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Will Medicare Pay for a Wheelchair?

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Summary: Medicare generally covers wheelchairs at 80%. For help paying the remaining 20%, you may want a Medicare Supplement  insurance plan.

You may hope you never end up in a wheelchair, but people with temporary or permanent mobility issues may benefit from a wheelchair. Doctors commonly prescribe wheelchairs for people with

  • neurological disorders,
  • musculoskeletal disorders,
  • broken bones, or
  • spinal injuries with paralysis.

If you’re covered by Medicare and your doctor prescribes a wheelchair, here’s what you should know about your coverage.

Does Medicare cover wheelchairs?

Part B typically covers allowable charges for a wheelchair under certain conditions as durable medical equipment (DME). Your doctor writes an order confirming the wheelchair is medically necessary because you have limited mobility, and you meet all of the following requirements:

  • Your condition makes it difficult for you to move about your home.
  • Even with a cane or walker, you’re unable to manage daily activities of living such as bathing and using the bathroom.
  • You can operate the wheelchair and get in and out of it on your own or with the help of someone who lives with you.
  • The wheelchair fits through your doors and hallways at home.
  • Both the doctor prescribing the wheelchair and the medical supplier providing it, are enrolled in Medicare.

What types of wheelchairs are covered by Medicare?

There are three main types of wheelchairs: Standard manual wheelchairs, power scooters, and electric wheelchairs. If you have enough upper body strength to safely manage a manual wheelchair, or have someone at home who can push you, your doctor might order a manual wheelchair.

If you lack upper body strength to operate a manual wheelchair, but are able to sit up on your own, a power scooter may be more appropriate. If you aren’t able to sit in a power scooter, your doctor may order an electric wheelchair.

Your doctor must certify that one of the above wheelchair types are medically necessary to manage your condition. Then Medicare will typically cover 80% of the charges after you meet your deductible.

Note, however, that your doctor must have a face-to-face evaluation with you to determine medical necessity and your ability to operate the device before Medicare will pay for either a power scooter or electric wheelchair.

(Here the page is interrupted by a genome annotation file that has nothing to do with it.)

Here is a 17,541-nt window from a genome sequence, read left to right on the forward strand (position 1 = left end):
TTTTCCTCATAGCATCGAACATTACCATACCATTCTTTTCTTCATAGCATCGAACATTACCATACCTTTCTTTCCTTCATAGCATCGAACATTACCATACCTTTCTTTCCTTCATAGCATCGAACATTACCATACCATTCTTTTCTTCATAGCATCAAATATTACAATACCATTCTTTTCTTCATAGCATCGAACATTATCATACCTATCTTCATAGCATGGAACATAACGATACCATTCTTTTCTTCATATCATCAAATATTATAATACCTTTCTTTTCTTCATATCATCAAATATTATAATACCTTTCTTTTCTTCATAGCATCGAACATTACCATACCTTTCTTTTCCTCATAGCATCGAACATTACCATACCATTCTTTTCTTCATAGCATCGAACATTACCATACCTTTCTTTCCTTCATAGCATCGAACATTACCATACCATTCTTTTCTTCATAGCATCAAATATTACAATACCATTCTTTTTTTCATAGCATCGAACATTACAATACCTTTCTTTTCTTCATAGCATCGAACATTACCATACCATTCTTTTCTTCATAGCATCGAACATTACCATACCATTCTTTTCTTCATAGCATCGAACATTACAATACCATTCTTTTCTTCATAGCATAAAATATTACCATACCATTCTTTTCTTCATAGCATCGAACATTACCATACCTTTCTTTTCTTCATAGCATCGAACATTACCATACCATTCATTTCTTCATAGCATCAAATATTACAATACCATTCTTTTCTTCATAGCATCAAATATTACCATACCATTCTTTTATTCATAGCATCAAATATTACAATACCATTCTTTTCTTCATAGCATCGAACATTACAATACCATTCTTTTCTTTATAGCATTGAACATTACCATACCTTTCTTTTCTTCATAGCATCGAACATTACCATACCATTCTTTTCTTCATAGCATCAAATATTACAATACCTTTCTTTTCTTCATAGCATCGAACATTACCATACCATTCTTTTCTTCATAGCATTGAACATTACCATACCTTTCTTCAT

You generally have the option to rent or purchase a wheelchair; if your mobility issue is temporary, you may be better off renting your wheelchair or scooter. Your DME supplier can advise you which wheelchairs and scooters are available for rent under Medicare.

Are wheelchairs under Medicare’s competitive bidding program?

The Medicare program implemented a cost-saving measure known as the competitive bidding program which applies to certain types of durable medical equipment. Wheelchairs, along with items such as hospital beds and bedside commodes, are included in the program.

If you live in certain areas of the country covered by the competitive bidding program, you will need to get your wheelchair from an approved supplier. If you don’t, Medicare may refuse to cover any costs associated with your wheelchair or power scooter.

Note that the competitive bidding program was temporarily suspended on December 31, 2018, and is not expected to be reinstated until January 2021.

Where do I get an electric wheelchair covered by Medicare?

As noted previously, in order to qualify for Medicare coverage, both the doctor prescribing your electric wheelchair and your medical device supplier must be enrolled in Medicare. Your health care provider should be able to refer you to a participating DME supplier in your area. You can also contact Medicare directly at 1-800-MEDICARE to find participating DME suppliers near you.

Note that Medicare requires prior authorization for certain types of electric wheelchairs before it will pay your rental or purchase costs. If your doctor orders a power scooter or certain models of electric wheelchairs, either you or your DME supplier needs to send documentation from your doctor about your need for an electric wheelchair or power scooter along with a request for authorization before you rent or purchase your chair.

Medicare will review the request, and if you meet all the requirements, you and the supplier will be notified that your electric wheelchair is covered. Be cautious about signing any rental or purchase agreement with your supplier before you have Medicare approval, or you could end up paying all the costs out of your own pocket.

How can I get more help paying for a wheelchair?

You might be concerned about the 20% coinsurance you generally have for a wheelchair under Medicare Part B. If you have power wheelchair that is worth $4,000 or more you might be responsible for nearly $1,000 in coinsurance. That’s where Medicare Supplement insurance plans from private insurance companies come in. Medicare Supplement insurance plans cover various copayments, coinsurance, and deductibles not covered by Original Medicare. You typically have options for Medicare Supplement coverage, and all plans cover at least 50% of the Medicare Part B coinsurance. So if you were responsible for $1,000, you may only be responsible for $500 with Medicare Supplement coverage. Some Medicare Supplement insurance plans cover 100% of the Medicare Part B coinsurance cost. You may pay an additional premium to have a Medicare Supplement insurance plan.

To find a Medicare Advantage plan that also covers wheelchairs or a Medicare Supplement plan that helps you cover the out-of-pocket costs for a wheelchair, enter your ZIP code on this page.

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